Salty, Daniel D. Brown, Ph.D., 2021

“Salty”, Daniel D. Brown, Ph.D., 2021

Jumping spiders are my favorite spiders. They’re cute, they’re floofy, they’re incredibly observant, and their athletic abilities are astounding. They also dance to woo the ladies like I never could.

The name comes from their family name “Salticidae.”

All pieces cut on scrollsaw, in this case exclusively using my scrap wood collection. Species: maple (regular and curly), walnut, mesquite, ipe, katalox, ebony, holly, cherry, & rubber tree (reclaimed from a cheap old jewelry box).

The main image upon which this is roughly based is “Come Closer, Jumping Spider” by Diaz Gio (@godzaid@giochimitsu), who has some amazing photography and an art account).

Carved walnut seahorse

Walnut seahorse carved from an antique chair arm

Last summer I started this little carving from an antique walnut chair arm (2nd pic), given to me by my step-father-in-law @freetimemike. I had no plans when I started – it was just an excuse to whittle outside. Eventually I saw this shape inside it. Once it got cold, I threw it in a corner and got distracted. This past week I decided to finish it up. Most of it was carved by hand with @flexcut_tools knives, then finished with some @saburrtooth dremel burrs.

Snail carved from black locust

Snail hand-carved from black locust

After I finished @tamarynart’s table this week, I wanted a little project I could do while sitting on the porch and enjoying the weather with Bandit. So I walked in the shop, grabbed a log, and looked in my notes where I have random project ideas written. Apparently at some point I just wrote “Snails!” I power carved the rough shape and then whittled outside. The disgusting looking jar is my two year old homemade batch of vinegar and steel wool. It still works really well as a home brew stain and darkened the shell nicely. The branch is a piece of black locust I picked up a few years ago from someone’s firewood pile. I knew I’d get around to using it.
The video was just sort of a “Meh. Why not?” Thing.

See the video below for a timelapse of the entire process!

Caretta, Daniel D. Brown, Ph.D., 2019

“Caretta” – 2019, walnut and scorched maple.
This loggerhead sea turtle started as a simple experiment after I sliced up a walnut firewood log into “cookies” and had a vision of turtle shell scutes in the endgrain patterns. I then designed the shape in illustrator, basing it on a few different turtles. The shell pieces were cut on the scrollsaw, shaped with an oscillating sander, epoxied, and sanded silky smooth. The fins and head were cut from maple, which I shaped with a variety of @saburrtooth carbide bits and sanders, burned with a blowtorch, and the spaces between the scales were ground with more bits and hand-carved with gouges. A final bit of detail was burned with @tamarynart’s @colwoodwoodburning wood burner. Finished with @odiesoil specifically because I wanted to retain the super-smooth natural wood feeling of the shell. All in all, I’m pretty excited with how it turned out! The entire process took just over three weeks, taking up most of my personal free time. Most of that was sanding and shaping. I documented the entire process in stories which are now archived as a highlight in my Instagram profile for those of you curious to see how it was made.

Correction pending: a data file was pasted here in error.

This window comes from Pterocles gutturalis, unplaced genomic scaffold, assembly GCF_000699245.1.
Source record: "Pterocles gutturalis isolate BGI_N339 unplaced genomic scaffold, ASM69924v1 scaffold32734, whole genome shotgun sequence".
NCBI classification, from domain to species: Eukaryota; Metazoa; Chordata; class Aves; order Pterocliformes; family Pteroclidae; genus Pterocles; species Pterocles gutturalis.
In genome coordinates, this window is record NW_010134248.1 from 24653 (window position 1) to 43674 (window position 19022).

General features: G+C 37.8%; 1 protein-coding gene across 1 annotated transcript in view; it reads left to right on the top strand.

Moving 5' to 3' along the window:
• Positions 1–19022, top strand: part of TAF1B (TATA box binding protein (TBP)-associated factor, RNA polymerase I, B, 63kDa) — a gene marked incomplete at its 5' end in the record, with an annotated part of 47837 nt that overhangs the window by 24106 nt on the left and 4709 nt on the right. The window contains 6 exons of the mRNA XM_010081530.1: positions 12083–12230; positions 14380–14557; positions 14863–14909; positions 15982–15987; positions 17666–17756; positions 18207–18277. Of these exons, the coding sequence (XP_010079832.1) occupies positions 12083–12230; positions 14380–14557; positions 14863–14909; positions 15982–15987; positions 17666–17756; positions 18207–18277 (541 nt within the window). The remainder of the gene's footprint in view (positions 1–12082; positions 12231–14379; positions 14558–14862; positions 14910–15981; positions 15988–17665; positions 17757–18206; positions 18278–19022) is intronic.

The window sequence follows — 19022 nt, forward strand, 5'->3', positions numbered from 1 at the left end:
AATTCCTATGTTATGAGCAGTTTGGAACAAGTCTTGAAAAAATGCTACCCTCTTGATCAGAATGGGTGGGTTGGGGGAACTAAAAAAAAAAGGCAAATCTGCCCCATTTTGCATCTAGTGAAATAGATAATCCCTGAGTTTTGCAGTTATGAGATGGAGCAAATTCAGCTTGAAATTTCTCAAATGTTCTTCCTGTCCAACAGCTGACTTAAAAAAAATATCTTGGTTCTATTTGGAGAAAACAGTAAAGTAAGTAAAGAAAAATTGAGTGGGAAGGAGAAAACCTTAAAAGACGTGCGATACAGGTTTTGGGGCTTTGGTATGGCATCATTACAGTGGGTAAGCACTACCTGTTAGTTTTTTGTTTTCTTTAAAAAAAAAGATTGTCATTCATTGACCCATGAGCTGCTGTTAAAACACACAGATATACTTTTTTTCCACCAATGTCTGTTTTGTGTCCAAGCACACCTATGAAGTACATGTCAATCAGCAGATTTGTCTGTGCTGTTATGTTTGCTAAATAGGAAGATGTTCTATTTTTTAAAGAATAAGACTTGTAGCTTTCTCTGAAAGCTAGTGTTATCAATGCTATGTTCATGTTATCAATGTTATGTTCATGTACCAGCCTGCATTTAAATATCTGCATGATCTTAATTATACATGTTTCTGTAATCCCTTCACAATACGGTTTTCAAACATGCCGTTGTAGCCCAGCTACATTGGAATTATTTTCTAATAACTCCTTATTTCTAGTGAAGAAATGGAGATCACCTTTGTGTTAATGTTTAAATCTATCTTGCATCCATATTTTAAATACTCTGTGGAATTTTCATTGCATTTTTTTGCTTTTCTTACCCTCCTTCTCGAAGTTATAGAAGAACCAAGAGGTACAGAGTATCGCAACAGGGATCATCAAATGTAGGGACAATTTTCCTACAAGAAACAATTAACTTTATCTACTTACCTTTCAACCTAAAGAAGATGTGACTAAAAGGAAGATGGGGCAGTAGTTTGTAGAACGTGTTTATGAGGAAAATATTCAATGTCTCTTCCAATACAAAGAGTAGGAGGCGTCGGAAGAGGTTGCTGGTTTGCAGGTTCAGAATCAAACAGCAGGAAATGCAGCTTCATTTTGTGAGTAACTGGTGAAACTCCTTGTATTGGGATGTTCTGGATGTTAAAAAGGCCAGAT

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“Caretta” – 2019, walnut and scorched maple. This loggerhead sea turtle started as a simple experiment after I sliced up a walnut firewood log into “cookies” and had a vision of turtle shell scutes in the endgrain patterns. I then designed the shape in illustrator, basing it on a few different turtles. The shell pieces were cut on the scrollsaw, shaped with an oscillating sander, epoxied, and sanded silky smooth. The fins and head were cut from maple, which I shaped with a variety of @saburrtooth carbide bits and sanders, burned with a blowtorch, and the spaces between the scales were ground with more bits and hand-carved with gouges. A final bit of detail was burned with @tamarynart’s @colwoodwoodburning wood burner. Finished with @odiesoil specifically because I wanted to retain the super-smooth natural wood feeling of the shell. All in all, I’m pretty excited with how it turned out! The entire process took just over three weeks, taking up most of my personal free time. Most of that was sanding and shaping. I documented the entire process in stories which are now archived as a highlight in my profile for those of you curious to see how it was made. … #woodworking #scrollsawart #woodart #powercarving #woodsculpture #pittsburghwoodworking #madeinpittsburgh #turtleart #turtlelover #seaturtlelove #savetheseaturtles #loggerhead #turtle #tortuga

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Quick update on my sea turtle in progress for those of you who see 50 stories and think “nuh uh. ain’t got time for that. swipe” (like me). I’m getting closer to finished. It’s looking more or less how I envisioned. I still have to do a lot of detail cleanup and carve out notches in the appendages for attachment so the depth between them and the shell isn’t quite so dramatic. I always intended this to be flattish, with the full 3-dimensionality only hinted. Thanks to everyone who has responded with questions and comments to my stories. I really didn’t expect this much encouragement and support given that this started as just a little experiment after looking at a piece of firewood. I love this community of makers and artists, and you all remain the reason I even post this stuff. … #woodworking #intarsia #scrollsawart #powercarving #pyrography #pittsburghwoodworking #madeinpittsburgh #seaturtle #seaturtleart

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